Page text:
For a photographer accustomed to looking at the people around him to find the right subject for his shots, finding himself locked in his home during the last lockdown was not easy on the work front either. After a 30-year career, Rankin found himself in his own studio, searching for a visual metaphor to represent his inner state.
An impactful image was needed, of something delicate that was about to be hopelessly destroyed, but somehow representing a world, the cosmos in a single element: a dandelion.
Out of this experience came the series contained in the recently released book An Exploding World, a 68-page full-color project and complementary to the 2021 project entitled Embrace.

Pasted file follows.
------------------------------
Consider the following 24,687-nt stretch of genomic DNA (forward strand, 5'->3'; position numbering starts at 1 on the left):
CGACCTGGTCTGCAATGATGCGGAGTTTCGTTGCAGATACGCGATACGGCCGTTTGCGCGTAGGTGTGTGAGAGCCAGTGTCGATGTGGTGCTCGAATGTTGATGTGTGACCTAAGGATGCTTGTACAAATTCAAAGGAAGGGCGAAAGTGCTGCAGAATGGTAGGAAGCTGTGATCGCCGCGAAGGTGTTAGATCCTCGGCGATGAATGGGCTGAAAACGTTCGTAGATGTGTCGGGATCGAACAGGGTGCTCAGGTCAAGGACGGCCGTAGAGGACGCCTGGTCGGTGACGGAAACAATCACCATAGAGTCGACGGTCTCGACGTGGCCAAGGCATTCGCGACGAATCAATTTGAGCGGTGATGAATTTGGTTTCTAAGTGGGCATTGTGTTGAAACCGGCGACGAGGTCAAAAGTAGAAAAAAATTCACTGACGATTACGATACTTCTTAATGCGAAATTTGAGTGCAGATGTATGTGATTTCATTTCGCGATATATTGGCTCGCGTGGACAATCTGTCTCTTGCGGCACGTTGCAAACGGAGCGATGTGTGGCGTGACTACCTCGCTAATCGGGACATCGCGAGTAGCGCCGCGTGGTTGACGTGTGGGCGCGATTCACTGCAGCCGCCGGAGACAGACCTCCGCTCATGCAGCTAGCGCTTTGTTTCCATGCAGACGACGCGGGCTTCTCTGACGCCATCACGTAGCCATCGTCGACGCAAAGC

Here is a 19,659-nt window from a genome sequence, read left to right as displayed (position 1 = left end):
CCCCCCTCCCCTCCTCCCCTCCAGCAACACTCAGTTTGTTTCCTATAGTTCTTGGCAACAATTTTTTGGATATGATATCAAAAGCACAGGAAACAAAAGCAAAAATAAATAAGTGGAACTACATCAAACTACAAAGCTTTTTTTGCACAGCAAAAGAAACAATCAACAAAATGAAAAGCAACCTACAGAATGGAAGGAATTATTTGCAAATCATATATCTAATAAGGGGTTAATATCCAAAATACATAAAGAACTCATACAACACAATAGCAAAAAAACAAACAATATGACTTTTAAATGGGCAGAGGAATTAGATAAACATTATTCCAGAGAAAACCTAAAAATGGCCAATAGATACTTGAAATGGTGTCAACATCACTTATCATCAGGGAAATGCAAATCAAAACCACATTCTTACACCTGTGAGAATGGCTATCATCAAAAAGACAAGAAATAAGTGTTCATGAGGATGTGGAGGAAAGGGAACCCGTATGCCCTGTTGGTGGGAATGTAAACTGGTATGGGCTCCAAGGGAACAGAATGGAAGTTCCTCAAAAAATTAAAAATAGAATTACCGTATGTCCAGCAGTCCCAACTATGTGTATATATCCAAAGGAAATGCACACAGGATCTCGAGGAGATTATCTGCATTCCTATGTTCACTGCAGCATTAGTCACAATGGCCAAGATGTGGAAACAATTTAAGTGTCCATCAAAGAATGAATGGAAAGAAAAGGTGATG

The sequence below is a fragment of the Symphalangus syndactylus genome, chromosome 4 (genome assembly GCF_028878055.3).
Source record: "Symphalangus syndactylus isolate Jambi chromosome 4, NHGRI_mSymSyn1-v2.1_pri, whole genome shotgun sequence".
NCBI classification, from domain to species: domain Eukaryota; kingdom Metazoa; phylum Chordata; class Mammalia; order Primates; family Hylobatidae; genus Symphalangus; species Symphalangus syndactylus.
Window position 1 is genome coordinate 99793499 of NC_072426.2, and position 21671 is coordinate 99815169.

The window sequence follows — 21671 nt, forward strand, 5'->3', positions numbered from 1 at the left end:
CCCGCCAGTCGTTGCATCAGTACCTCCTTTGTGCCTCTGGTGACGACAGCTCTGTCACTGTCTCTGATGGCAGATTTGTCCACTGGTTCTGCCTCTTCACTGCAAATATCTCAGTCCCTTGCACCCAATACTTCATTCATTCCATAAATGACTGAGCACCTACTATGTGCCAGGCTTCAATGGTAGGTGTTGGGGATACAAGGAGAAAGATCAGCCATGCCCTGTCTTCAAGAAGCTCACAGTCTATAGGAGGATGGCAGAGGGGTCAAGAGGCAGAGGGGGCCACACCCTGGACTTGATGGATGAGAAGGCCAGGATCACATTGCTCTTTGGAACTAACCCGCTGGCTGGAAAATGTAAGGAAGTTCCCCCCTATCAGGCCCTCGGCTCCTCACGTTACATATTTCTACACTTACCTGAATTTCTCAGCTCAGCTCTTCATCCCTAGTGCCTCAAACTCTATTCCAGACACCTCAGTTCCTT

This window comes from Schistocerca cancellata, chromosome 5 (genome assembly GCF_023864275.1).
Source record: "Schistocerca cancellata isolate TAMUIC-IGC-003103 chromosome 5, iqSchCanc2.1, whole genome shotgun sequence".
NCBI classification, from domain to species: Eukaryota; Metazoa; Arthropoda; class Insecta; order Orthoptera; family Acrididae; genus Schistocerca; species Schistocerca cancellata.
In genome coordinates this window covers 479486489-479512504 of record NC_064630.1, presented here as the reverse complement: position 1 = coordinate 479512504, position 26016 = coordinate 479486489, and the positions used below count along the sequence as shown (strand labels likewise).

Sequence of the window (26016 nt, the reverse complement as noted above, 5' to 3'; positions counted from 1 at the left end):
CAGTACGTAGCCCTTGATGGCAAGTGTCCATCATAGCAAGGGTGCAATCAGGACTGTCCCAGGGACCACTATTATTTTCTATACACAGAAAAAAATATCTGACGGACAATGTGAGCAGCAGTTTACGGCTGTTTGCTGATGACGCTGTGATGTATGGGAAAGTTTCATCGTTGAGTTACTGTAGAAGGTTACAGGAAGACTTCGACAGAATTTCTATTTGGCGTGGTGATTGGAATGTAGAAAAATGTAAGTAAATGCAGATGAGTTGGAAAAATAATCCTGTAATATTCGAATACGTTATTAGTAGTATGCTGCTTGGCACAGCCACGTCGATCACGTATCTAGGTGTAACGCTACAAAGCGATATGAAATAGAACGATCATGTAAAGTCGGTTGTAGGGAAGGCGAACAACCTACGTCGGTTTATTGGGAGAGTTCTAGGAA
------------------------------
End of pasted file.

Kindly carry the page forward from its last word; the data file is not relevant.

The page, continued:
Dandelions are pure flowers that are part of many people’s childhood memories and games. Rankin also sees this purity in his shots, on par with his more expressive shots of flesh-and-blood people. The flowers in this series catch fire, the still life is not yet destroyed, and the impression is that of seeing a galactic explosion, a miniature nuclear disaster, contained but no less frightening.
Rankin brings to An Exploding World the aesthetics of destruction and irreversibility, nature affecting the order of feelings exactly as has happened in the past two years because of the pandemic.
One of the British photographer’s goals was to make the photographs tangible and textural; the collaboration with Fedrigoni allowed him to find the physical sensations that would convey even better the warmth and delicacy of the subjects.